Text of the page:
Shilpi Sikha Das
The global burden of the pandemic is shouldered by the healthcare professionals in every corner of the world. Continuous stress, anxiety, prolonged hours of service with any rest, no leave, are a few extreme conditions that have become everyday life of healthcare workers which leaves no option of even taking sick leave (until moderate or severe).
Violence against healthcare professionals has been another burden faced and experienced during the pandemic. World Report on Violence and Health defines violence as “an intentional use of physical force or power, threatened or actual, against oneself, another person, or against a group or community, which either results in or has a high likelihood of resulting in injury, death, psychological harm, mal-development or deprivation”.
Violence against healthcare professionals is a form of workplace violence and also violence against a professional which calls for serious legal actions, yet there has been a rise in recorded cases. It is interesting to note that violence against healthcare professionals is mostly a collective form of violence where a group of people attacks one or a smaller number of people compared to the group.
Collective violence is an organized form of violence that is directed to a target. Before the pandemic, a study conducted by IMA finds 75% of doctors faced violence at the workplace that ranges from verbal abuse to aggressive behavior. A recent study reviewed various reports on violence against doctors across India, it also cited a survey report of IMA that says 82.7% of doctors are stressed out due to their profession. 62.85 of the doctors are unable to visit their patients without any fear of violence. While 46.3% reported fear of violence as the main cause of everyday stress.
With an existing figure of reported cases, we can only imagine the gravity of raising cases that are daily reported in news channels, newspapers, or circulated through social media. The horrific image of a junior doctor brutally attacked by a mob in Assam two days back is still fresh to us, but the cases of attack on healthcare workers in Palghar, Karnataka, Delhi, etc., along with the case of mob attack on Dr Simon Hercules’s cremation who died in service during the pandemic are slowing sinking in public memory.
Many cases go unreported while many go without highlight. Violence outside the healthcare institutes; where healthcare workers were beaten up, spat upon while collecting swabs for COVID testing are cases that got less attention. The narratives and pictures of healthcare workers forced to leave their rented homes, fainting with exhausting, pregnant female doctors losing their lives, racial discriminations, etc. are lived experiences of healthcare workers during the pandemic. The reported cases of death of healthcare workers during COVID 19 are yet to be confirmed, but an estimated number of death of 747 doctors is shared by IMA in (which excludes the number of other frontline workers) in the first wave of the pandemic in India.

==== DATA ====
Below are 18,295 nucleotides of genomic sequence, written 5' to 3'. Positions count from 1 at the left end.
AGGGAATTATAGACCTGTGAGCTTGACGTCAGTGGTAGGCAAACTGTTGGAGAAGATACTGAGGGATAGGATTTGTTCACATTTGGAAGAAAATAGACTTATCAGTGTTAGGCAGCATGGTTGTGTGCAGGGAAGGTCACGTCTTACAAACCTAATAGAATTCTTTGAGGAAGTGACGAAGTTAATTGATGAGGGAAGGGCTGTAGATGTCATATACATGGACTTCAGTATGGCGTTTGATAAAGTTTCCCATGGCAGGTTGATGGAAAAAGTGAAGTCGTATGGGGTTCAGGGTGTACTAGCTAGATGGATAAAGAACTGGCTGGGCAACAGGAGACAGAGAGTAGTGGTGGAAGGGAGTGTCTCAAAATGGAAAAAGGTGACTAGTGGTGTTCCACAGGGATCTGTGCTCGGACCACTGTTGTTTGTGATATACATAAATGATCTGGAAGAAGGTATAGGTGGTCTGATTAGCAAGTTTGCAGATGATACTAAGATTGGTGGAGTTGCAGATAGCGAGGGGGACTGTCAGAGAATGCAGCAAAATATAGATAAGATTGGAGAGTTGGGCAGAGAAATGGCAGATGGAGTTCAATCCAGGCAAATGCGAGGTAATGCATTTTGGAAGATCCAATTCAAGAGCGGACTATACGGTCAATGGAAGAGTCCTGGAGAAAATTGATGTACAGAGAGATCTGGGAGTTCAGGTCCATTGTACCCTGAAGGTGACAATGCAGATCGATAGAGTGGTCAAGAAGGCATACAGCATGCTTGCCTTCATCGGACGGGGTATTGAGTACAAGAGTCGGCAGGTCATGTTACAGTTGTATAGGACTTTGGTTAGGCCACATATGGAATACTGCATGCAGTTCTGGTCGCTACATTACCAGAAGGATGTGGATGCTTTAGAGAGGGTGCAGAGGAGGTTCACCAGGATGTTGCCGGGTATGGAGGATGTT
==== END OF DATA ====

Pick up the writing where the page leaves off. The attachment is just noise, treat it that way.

The pandemic has been highlighting on the loopholes of the Indian Healthcare system, that needs intervention from the Central and State Government. There is one doctor for every 1456 people in the country which is far less than the WHO recommendation of 1 doctor for every 1000 people. Lack of human resources, lack of infrastructure are some of the major concerns that have affected service delivery during the pandemic.
This can be clearly established by our healthcare budget percentage, India ranks 145th among 195 countries in healthcare access and quality. India records a catastrophic amount of Out-Of-Pocket (OOP) expenditure as only 15% of the population is covered by health insurance. Assam has been ranked among the three worst performing states in Sustainable Development Goals ranking by NITI Aayog.
The health indicators of Assam bear the burden of higher Maternal Mortality, Infant Mortality and anemia in the reproductive age group. The demand and supply of healthcare services where dissatisfaction of service, a poor mechanism for grievance redressal, poor emergency network in hospitals, lack of information dissemination and counseling are some of the major triggers for doctor-patient violence. Punishing the individual or the mob who induces and inflicted violence against healthcare workers is an immediate intervention that is a necessity. But the security of healthcare workers from future violence needs long-term immediate action.
It is also important to address violence against other frontline healthcare work along with the doctors as during the attack on the junior doctor, a nurse was also seriously injured but left out of media attention. It would be unjust to see and analyze violence alone but to work on the process and level that manifested violence. Attack on healthcare workers is not just an attack of the medical fraternity but the State’s healthcare system. Thus, flower shower and celebrating COVID warrior is not enough to prevent and control violence against healthcare workers.
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